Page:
Welcome to the Class of 2025!
The Writing Program welcomes you to Haverford and looks forward to your arrival! In the meantime, we need your help as we plan for one of the foundational experiences of your first year: the Writing Seminar. Writing Seminars are integral to a Haverford education and every student (without exception) takes one in the fall or spring of the first year in order to fulfill the Writing Requirement. This page describes policies related to the Writing Seminar and explains what you must do before Sunday, July 25 at 12:00 midnight ET to ensure your placement in a course that matches your interests.
Writing Seminars: All writing seminars pair writing instruction with intellectual inquiry; all pay close attention to all stages of the composing processes. Different seminars may extend intellectual inquiry into visual studies; the interrogation of the literary canon; Quaker history; categories of difference (racial, sexual, religious, and national identity); popular culture; or engaged social practice. Consider not only those courses that play on your strengths but also those that will stretch your interests in new directions.
Seminars are limited to 12 students and meet twice weekly for 90 minutes; all engage in revision as essential to writing, either through additional small group tutorials, or peer review in the class and/or individual conferences to discuss student writing. All writing seminars agree that writing is not simply a reflection of what we have learned but a means by which we understand the materials we encounter, and that we are, in fact, "writing to learn." Only these seminars fulfill the Writing Requirement.
Writing Intensive (WSI) seminars also teach critical inquiry and writing, meet twice weekly, and explore a thematically interrelated set of readings similar to the other seminars. They differ from other seminars in a few ways: they meet only in the fall; they are limited to 10 instead of 12 students; they include more time for individual conferences; and they break down the writing of academic essays into even more manageable and explicit steps. WSI seminars do not by themselves satisfy the Writing Requirement but are intended to prepare students to continue their study of writing in a second writing seminar in the spring semester which will satisfy the requirement. If you have not had much experience composing academic essays or would like to develop more confidence in your ability to meet the rigors of college-level writing, these seminars will encourage, strengthen and develop those abilities.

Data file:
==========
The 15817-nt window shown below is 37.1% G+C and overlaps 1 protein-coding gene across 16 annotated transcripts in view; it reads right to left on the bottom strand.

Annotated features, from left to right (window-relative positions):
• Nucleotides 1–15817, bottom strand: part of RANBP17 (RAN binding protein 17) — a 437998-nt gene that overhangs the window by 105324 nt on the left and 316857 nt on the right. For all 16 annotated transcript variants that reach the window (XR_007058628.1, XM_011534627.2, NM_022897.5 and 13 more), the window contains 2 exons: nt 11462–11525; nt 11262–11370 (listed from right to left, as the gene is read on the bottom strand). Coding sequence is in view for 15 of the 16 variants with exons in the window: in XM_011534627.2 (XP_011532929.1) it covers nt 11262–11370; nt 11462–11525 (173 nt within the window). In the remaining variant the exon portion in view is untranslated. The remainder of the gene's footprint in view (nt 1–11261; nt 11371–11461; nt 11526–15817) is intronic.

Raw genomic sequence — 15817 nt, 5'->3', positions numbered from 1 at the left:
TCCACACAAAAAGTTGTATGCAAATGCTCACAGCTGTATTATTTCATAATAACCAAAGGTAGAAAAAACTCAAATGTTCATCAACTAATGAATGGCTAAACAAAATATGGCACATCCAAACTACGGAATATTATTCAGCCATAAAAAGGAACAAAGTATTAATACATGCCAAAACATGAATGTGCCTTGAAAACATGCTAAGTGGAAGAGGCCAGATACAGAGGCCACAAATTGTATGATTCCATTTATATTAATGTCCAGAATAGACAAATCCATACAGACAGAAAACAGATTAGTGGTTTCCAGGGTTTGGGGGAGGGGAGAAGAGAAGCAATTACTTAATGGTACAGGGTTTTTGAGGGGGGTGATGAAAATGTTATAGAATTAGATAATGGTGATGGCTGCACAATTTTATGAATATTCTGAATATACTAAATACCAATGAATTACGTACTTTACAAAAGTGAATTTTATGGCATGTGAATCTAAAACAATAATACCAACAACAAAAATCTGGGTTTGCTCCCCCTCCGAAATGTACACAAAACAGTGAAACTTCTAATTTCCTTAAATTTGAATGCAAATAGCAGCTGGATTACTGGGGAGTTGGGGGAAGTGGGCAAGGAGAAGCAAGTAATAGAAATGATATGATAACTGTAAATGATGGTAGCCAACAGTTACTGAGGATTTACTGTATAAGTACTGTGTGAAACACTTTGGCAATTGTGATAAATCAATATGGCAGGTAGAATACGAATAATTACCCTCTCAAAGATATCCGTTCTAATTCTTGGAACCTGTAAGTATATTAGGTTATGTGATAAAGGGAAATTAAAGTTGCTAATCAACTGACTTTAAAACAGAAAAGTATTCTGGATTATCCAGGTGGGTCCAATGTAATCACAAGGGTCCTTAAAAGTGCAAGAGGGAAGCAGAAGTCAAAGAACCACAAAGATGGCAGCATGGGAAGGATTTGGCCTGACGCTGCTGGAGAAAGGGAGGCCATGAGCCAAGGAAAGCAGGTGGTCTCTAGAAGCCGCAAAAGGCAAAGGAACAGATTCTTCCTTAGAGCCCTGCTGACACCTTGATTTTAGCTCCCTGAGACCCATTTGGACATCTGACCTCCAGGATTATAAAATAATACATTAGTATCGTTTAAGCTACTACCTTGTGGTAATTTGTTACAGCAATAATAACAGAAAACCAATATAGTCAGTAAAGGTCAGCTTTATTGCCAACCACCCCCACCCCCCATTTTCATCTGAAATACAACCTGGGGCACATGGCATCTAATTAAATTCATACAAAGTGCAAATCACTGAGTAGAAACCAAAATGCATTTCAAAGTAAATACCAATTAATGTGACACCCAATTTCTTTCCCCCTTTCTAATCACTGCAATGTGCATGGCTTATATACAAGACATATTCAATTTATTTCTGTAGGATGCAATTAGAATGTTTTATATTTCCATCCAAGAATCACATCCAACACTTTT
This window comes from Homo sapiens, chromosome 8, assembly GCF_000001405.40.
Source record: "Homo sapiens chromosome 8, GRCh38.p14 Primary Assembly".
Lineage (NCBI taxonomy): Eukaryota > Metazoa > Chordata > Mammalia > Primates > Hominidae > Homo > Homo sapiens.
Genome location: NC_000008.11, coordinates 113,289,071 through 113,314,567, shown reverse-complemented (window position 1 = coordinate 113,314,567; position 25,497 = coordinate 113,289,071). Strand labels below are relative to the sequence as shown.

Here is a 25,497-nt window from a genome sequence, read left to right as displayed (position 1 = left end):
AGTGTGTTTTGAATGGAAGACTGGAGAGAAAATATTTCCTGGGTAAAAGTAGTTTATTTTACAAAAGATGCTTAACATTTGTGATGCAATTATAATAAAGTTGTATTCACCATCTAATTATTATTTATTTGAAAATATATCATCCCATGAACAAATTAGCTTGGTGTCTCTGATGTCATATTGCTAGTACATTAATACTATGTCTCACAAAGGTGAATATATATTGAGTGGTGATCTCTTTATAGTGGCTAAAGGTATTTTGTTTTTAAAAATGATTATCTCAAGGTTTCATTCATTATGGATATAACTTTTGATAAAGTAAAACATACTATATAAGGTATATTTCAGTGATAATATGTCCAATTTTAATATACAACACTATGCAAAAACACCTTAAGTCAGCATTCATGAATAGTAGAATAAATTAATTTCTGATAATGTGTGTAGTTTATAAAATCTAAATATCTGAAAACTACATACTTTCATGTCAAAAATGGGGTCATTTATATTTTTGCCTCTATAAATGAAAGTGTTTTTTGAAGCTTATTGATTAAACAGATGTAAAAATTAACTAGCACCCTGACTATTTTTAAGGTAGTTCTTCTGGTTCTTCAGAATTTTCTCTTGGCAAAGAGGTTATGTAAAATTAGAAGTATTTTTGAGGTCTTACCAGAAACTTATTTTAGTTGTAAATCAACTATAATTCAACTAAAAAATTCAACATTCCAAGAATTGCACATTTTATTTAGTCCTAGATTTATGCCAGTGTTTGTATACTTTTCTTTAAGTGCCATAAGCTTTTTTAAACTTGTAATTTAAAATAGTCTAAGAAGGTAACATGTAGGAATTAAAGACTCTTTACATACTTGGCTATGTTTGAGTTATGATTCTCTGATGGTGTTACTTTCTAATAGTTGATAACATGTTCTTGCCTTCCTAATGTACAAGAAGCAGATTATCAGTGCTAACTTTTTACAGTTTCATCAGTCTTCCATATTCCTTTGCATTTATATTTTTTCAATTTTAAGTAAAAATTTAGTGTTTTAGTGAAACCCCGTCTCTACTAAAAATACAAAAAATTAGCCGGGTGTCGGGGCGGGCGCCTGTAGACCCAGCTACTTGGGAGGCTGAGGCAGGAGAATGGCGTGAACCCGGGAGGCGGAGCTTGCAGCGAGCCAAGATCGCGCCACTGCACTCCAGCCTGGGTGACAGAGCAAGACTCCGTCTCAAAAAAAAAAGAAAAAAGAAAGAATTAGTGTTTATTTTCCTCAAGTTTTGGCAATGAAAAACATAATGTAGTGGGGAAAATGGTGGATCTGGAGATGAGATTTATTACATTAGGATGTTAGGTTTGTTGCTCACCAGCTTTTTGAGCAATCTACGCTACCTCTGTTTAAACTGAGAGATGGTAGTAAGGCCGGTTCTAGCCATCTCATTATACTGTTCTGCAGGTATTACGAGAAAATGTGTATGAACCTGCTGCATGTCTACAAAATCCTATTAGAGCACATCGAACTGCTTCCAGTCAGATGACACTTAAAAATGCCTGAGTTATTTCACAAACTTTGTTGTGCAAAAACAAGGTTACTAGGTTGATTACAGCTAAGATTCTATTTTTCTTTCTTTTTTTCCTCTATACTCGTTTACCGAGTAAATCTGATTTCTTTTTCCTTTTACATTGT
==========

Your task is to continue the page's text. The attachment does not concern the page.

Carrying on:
How Placement Works: When assigning students to sections, the Writing Program will consider several factors: your own appraisal of your writing competence; your preferences for particular courses; and a placement essay that you will soon submit.
What You Need to Do: To help us in the placement process, you need to 1) inform us of your preferences and 2) write a short essay.
- Complete the preference form. Consider your options and let us know both which kind of seminar you think is best for you and which particular seminars you find most appealing. You will be asked to rank your top five seminar preferences. Even if you rank a WSI seminar as your first choice, we will need your five seminar choices in order to place you in a regular seminar in the second semester, since the WSI seminar needs to be followed by a regular (WS) seminar. Complete descriptions of all seminars can be found on the Courses page, and are also included in the online placement form.
- Write and submit your placement essay. For your own benefit in being matched with an appropriate seminar, and in accord with the Haverford Honor Code, you must write this essay without assistance from anyone (and without consulting outside sources).
These materials are due by Sunday, July 25 at 12:00 midnight ET. Students will not be able to register for the fall semester until they complete the writing placement.
If you have any questions regarding either the Writing Seminars or the placement process, please contact dsherman [at] haverford.edu (Debora Sherman).